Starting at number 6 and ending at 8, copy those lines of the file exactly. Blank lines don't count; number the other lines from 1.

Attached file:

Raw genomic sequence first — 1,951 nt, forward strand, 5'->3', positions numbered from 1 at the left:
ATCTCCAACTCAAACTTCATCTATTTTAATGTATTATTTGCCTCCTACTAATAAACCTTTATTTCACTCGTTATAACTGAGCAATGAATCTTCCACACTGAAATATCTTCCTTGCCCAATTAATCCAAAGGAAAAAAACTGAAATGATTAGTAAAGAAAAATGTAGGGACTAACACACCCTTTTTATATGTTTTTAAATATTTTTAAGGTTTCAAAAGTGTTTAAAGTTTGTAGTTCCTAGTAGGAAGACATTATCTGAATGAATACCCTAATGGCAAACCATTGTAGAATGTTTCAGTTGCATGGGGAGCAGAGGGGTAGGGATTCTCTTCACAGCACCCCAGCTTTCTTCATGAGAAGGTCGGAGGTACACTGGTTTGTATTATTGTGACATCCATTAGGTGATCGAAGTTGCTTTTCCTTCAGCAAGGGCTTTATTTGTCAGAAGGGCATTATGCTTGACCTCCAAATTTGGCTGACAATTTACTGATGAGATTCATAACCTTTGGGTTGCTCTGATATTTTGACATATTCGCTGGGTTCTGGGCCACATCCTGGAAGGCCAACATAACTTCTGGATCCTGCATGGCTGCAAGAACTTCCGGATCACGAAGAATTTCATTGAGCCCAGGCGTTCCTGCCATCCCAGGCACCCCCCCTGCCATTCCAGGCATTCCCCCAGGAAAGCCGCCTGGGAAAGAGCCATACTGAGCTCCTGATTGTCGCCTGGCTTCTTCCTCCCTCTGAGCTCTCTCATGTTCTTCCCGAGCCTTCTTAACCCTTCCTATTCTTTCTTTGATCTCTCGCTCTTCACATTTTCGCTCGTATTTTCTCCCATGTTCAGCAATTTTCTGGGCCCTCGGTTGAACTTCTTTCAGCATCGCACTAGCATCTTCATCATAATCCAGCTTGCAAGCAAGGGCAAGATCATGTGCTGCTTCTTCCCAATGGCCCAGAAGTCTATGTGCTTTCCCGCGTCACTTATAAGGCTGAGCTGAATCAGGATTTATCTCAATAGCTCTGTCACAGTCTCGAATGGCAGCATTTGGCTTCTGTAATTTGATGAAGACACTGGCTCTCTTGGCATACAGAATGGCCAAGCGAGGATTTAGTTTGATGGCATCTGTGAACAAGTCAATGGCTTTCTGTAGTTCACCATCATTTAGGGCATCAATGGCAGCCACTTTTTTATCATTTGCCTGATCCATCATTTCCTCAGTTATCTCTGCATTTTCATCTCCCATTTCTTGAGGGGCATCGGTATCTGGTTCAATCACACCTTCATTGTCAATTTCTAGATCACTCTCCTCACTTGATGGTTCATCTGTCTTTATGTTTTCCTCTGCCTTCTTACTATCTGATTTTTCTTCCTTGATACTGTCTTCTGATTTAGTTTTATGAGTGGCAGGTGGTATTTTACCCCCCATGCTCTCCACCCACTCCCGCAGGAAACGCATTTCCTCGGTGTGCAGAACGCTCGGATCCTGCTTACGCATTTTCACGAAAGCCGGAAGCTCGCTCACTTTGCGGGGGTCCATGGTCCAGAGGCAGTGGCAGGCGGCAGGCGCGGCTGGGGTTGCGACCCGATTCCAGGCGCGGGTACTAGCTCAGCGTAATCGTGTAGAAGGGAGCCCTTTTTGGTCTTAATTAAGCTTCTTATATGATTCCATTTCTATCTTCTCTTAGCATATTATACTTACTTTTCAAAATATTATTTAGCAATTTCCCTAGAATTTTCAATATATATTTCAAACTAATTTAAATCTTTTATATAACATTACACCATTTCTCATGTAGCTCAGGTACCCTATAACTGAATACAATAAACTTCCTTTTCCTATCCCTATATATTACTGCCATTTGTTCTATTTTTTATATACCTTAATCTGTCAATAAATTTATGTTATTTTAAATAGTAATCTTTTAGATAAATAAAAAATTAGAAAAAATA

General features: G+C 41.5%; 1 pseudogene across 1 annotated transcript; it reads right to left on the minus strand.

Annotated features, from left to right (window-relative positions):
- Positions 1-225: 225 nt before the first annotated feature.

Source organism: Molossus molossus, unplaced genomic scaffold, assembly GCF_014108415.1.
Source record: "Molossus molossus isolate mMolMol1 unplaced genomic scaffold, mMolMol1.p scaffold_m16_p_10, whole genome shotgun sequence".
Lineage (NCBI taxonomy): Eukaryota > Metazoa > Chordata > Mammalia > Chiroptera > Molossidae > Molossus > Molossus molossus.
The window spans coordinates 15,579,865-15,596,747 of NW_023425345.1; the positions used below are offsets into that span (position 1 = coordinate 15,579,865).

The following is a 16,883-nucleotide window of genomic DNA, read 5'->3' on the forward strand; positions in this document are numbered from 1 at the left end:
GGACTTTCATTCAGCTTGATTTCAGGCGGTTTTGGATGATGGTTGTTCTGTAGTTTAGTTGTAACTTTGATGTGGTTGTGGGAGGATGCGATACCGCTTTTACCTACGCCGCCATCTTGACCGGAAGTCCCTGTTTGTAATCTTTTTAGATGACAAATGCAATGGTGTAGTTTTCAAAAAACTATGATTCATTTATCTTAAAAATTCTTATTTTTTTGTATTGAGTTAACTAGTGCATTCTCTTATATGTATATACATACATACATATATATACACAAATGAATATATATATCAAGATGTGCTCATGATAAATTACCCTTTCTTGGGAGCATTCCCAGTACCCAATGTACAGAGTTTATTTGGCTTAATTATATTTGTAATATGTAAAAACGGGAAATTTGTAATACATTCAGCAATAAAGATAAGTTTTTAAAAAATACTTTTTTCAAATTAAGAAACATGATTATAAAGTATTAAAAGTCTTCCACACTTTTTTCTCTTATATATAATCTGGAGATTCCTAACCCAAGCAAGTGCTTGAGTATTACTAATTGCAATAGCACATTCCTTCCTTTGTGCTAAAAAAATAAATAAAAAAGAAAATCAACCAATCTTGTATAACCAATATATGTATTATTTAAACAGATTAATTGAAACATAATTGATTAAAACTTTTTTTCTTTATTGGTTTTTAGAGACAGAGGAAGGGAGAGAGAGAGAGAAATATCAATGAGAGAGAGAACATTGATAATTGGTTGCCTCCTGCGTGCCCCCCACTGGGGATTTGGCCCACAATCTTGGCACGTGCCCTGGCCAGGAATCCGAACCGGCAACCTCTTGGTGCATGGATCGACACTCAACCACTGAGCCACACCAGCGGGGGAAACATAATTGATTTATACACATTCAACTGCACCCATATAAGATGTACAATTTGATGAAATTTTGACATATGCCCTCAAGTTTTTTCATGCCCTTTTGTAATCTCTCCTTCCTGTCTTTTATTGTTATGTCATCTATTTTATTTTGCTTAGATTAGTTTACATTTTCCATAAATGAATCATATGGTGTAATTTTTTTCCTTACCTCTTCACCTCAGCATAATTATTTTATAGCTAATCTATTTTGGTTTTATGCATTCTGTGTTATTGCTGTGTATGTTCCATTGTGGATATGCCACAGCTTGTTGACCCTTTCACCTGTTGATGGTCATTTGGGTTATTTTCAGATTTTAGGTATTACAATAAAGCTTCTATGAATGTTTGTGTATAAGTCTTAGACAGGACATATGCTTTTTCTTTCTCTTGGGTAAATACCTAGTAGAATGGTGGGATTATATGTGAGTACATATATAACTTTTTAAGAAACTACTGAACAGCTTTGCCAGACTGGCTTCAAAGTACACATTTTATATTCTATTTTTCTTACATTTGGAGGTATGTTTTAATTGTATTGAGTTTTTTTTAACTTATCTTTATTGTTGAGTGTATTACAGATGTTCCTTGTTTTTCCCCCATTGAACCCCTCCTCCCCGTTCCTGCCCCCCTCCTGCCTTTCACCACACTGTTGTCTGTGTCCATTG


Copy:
Source organism: Molossus molossus, unplaced genomic scaffold, assembly GCF_014108415.1.
Source record: "Molossus molossus isolate mMolMol1 unplaced genomic scaffold, mMolMol1.p scaffold_m16_p_10, whole genome shotgun sequence".
Lineage (NCBI taxonomy): Eukaryota > Metazoa > Chordata > Mammalia > Chiroptera > Molossidae > Molossus > Molossus molossus.